For mortgage technology vendors, oftentimes they are selling ideas. They are trying to convince mortgage lenders to automate a process that is traditionally paper. That can be a hard sell because it requires the lender to embrace change. So, it’s a balancing act for vendors in that they have to both honor the existing mortgage process and make the case about how it can be improved. If you’re going to be successful, you have to be a good presenter.
In the article entitled “How The Most Successful Presenters Pitch Their Ideas” by Ian Altman, he points out that it’s not enough to simply deliver a message. I’m flattered when I get glowing feedback from the audience after a talk. When I deliver a keynote address, I know I need to inspire, entertain, educate and also to engage the audience. My keynote address is only successful if the audience gets new ideas, can internalize those ideas, and then apply them to their world while having fun in the process.
My fellow speaker and brilliant master of ceremonies, Mark Jeffries has a great formula he shared with me during a recent discussion
After more than a decade of speaking and hosting conferences and events that include top celebrities like Serena Williams, Richard Branson and Will Smith, he’s developed a simple four-part framework that is guaranteed to wow an audience. Make no mistake, as a guy who spent years as a television personality, Mark Jeffries is a world-class master of ceremonies.
But first, he starts by asking clients an intriguing question:
“When you’re at home in the evening, and you slump onto your couch with a nice, big martini – that’s my MO, at least – and you turn the TV on and you’re flipping through the channels and suddenly you find a channel featuring a man in a grey suit standing very still talking in a monotonous fashion with a slide deck full of words behind him, do you stay on that channel?”
Of course not, Mark gasps. “That’s the last thing we want to watch, and yet this is what we give people at conferences and events all over the world.”
Instead, he asks, why not give people what they want? Why not give them an experience they can walk away from feeling inspired and educated and entertained?
When he works with executives on how best to present their ideas on stage, he reminds them of the word TIME.
What is TIME?
I have the good fortune to speak on many stages. I also get to experience the good, the bad, and the ugly of other speakers. Some might be brilliant, just not the style content that appeals to me. Some, however, really stand out as fan favorites for almost every audience. After years of speaking at and hosting events, Mark noticed that all the best presenters shared similar qualities. Aside from being well versed on their topics, he saw that they had what seemed like a natural charisma and command of the audience. Was that something these speakers were born with, he wondered? Or did they develop their skills?
Turns out, anyone can develop the skills needed to be a better presenter. The pros, it appeared, had TIME on their side. TIME is the acronym Mark developed to describe the key ingredients of a good presentation.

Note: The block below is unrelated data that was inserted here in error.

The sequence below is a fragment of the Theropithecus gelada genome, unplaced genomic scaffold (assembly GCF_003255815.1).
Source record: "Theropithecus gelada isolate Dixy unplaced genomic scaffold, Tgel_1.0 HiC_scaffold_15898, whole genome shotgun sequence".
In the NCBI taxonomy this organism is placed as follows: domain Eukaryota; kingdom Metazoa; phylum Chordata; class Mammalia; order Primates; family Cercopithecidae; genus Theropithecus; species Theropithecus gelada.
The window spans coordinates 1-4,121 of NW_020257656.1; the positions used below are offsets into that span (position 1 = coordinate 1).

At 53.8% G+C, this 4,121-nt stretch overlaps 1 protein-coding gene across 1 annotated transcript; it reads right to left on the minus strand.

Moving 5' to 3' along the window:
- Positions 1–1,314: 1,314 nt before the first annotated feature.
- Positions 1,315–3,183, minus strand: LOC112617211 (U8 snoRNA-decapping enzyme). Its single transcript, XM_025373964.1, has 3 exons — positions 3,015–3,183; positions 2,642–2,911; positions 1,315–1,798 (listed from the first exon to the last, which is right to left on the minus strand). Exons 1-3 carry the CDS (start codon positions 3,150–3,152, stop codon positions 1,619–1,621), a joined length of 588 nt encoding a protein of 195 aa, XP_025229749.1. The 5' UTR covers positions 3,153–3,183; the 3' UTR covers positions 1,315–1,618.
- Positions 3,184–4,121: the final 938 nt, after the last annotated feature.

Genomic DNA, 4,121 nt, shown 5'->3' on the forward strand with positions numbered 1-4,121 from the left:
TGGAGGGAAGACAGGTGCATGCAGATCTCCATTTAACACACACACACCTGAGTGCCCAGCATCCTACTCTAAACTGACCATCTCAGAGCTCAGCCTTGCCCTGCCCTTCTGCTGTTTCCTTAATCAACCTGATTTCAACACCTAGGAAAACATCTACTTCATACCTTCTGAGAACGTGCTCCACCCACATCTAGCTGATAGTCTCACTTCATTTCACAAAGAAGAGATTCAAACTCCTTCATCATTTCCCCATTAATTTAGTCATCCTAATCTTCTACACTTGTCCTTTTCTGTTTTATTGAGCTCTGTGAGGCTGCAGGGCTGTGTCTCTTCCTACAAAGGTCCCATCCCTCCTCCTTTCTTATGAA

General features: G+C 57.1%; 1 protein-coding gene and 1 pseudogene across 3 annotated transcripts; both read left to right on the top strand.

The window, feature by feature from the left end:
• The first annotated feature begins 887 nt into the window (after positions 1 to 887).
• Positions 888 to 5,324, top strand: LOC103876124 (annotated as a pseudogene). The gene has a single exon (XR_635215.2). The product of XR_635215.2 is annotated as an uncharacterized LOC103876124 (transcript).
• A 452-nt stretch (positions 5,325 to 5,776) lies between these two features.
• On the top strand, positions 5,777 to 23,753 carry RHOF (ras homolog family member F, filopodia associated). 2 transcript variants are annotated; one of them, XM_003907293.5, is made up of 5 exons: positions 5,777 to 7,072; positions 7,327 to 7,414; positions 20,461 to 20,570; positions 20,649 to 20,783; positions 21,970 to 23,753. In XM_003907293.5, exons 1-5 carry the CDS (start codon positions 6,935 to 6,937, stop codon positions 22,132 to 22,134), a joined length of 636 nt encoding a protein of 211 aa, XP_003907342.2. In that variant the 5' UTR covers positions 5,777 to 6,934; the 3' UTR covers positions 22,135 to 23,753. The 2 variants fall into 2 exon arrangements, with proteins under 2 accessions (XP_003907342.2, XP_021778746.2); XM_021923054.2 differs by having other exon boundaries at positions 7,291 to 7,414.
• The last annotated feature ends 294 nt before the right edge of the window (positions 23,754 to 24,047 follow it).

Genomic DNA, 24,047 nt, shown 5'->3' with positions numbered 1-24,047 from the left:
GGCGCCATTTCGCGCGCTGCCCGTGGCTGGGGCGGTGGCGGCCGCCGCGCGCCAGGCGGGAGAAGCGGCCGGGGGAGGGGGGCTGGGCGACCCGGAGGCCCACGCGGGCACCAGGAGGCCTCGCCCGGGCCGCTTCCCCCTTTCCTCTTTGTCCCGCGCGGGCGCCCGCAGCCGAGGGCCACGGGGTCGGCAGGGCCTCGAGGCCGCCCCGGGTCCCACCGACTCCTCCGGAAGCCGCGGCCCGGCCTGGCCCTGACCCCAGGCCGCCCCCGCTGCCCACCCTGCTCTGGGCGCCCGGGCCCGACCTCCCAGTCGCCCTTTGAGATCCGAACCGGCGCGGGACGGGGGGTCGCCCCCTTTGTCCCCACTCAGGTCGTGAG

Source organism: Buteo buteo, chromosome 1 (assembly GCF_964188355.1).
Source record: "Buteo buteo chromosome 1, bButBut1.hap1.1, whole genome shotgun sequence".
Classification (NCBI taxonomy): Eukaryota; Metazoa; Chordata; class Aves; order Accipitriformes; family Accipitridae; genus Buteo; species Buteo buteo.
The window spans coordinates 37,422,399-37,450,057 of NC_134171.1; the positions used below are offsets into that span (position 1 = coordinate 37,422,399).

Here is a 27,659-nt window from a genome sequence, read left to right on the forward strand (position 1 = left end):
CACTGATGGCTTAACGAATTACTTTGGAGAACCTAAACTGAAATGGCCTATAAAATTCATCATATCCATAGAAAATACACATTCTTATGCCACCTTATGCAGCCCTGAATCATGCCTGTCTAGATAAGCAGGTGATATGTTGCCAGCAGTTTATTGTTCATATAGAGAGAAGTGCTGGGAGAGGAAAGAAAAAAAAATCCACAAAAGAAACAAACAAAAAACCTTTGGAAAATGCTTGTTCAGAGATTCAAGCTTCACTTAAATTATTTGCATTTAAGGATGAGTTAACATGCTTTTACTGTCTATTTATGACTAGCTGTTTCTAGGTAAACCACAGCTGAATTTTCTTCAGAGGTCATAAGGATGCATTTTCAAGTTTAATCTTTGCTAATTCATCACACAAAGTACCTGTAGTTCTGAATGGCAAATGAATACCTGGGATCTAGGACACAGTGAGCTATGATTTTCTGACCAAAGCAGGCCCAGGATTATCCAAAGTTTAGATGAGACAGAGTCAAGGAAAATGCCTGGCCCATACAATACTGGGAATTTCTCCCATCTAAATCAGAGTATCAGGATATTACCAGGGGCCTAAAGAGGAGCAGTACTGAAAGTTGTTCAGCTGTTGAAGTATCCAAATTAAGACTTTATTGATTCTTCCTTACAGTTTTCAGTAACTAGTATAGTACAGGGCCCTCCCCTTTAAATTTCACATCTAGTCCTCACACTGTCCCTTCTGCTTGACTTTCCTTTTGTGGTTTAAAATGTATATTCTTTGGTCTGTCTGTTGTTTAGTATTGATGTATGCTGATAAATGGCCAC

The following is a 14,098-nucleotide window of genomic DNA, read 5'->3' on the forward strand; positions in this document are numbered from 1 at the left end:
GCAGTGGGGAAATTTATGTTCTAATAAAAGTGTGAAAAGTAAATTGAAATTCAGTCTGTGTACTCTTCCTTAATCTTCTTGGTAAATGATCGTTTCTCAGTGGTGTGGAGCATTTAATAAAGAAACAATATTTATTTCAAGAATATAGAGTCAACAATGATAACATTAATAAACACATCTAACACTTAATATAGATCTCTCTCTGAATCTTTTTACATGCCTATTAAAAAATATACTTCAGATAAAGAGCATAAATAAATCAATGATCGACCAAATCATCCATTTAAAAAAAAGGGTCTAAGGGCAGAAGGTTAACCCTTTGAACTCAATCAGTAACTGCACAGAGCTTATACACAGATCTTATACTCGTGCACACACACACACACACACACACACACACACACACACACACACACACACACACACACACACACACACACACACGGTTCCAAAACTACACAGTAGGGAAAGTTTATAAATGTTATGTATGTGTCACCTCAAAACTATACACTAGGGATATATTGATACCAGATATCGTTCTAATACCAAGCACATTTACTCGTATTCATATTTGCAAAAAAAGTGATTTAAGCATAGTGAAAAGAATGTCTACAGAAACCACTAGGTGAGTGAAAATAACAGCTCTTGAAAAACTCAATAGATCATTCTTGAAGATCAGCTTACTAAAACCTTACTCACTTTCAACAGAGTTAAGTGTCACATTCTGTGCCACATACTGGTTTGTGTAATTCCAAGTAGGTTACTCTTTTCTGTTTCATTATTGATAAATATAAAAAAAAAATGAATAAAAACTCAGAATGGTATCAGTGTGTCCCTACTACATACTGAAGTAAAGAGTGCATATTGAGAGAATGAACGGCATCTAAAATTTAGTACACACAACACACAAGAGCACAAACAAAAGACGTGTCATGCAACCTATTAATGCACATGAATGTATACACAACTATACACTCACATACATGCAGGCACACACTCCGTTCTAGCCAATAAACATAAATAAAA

What Does It Mean?
T stands for Teach.
“We all love to be informed of something we’ve not heard before or something that perhaps changes the way we think,” Mark says. “If you can get somebody’s mind activated with a new idea, they are much more likely to listen to you. Tell them something interesting.”
I means to Inspire.
“When you inspire people, you’re not boring them with the whole process. You’re actually saying: Hold on. At the end of this, this is how different your life, your world, your customers, and your business processes are going to be. That is an inspiring picture and people respond well to that when you’re presenting,” Mark says.
M stands for Motivate.
“What you really want to do in any presentation is motivate (the audience) to some form of action,” Mark advises. “So in any presentation, whether you’re across the table (from someone) at a Starbucks or you’re standing on a stage in front of 5,000 people, you have to at least know that you’re giving them one thing they’re going to go away with.”
E means to Entertain.
As speaking coach extraordinaire, Michael Port, notes, “You want the audience to agree with your points — not with you. It’s the difference between ‘That’s right’ and ‘You’re right.”
Mark suggests, “Be real, be a real person. People buy people right? And if you don’t have that personality that is charismatic and warm and very likeable, no one is going to buy your ideas. No is going to buy what it is you’re selling.” He adds, “You have to be the likeable person. And I so often see somebody who is in front of me who is just not likeable and they must as well just give everyone a handout and sit down.
“If you develop that connection (with an audience) in your short pitch, you’ve got them. You can basically have them come around to your way of thinking in a far easier fashion than if you were brusque and arrogant.”
It’s Not About You
It’s tempting to think a presentation is all about the speaker when all eyes are on him. But the truth is, the greatest presenters know that it’s not about them. It about the audience — and their needs, desires, challenges and problems.
A pitch should never revolve around you.
“When I’m hosting events, I get to introduce business leaders and business thinkers and they get up there and they pitch, and half the time it is just not appropriate for that audience,” Mark says. “They haven’t even bothered to think about their audience or to understand the world in which their audience lives. And it fails. It falls down.”
“When you’re pitching your idea you have to be smart enough to stop and say wait a minute: what is this person actually looking to buy before I even try and sell them anything?”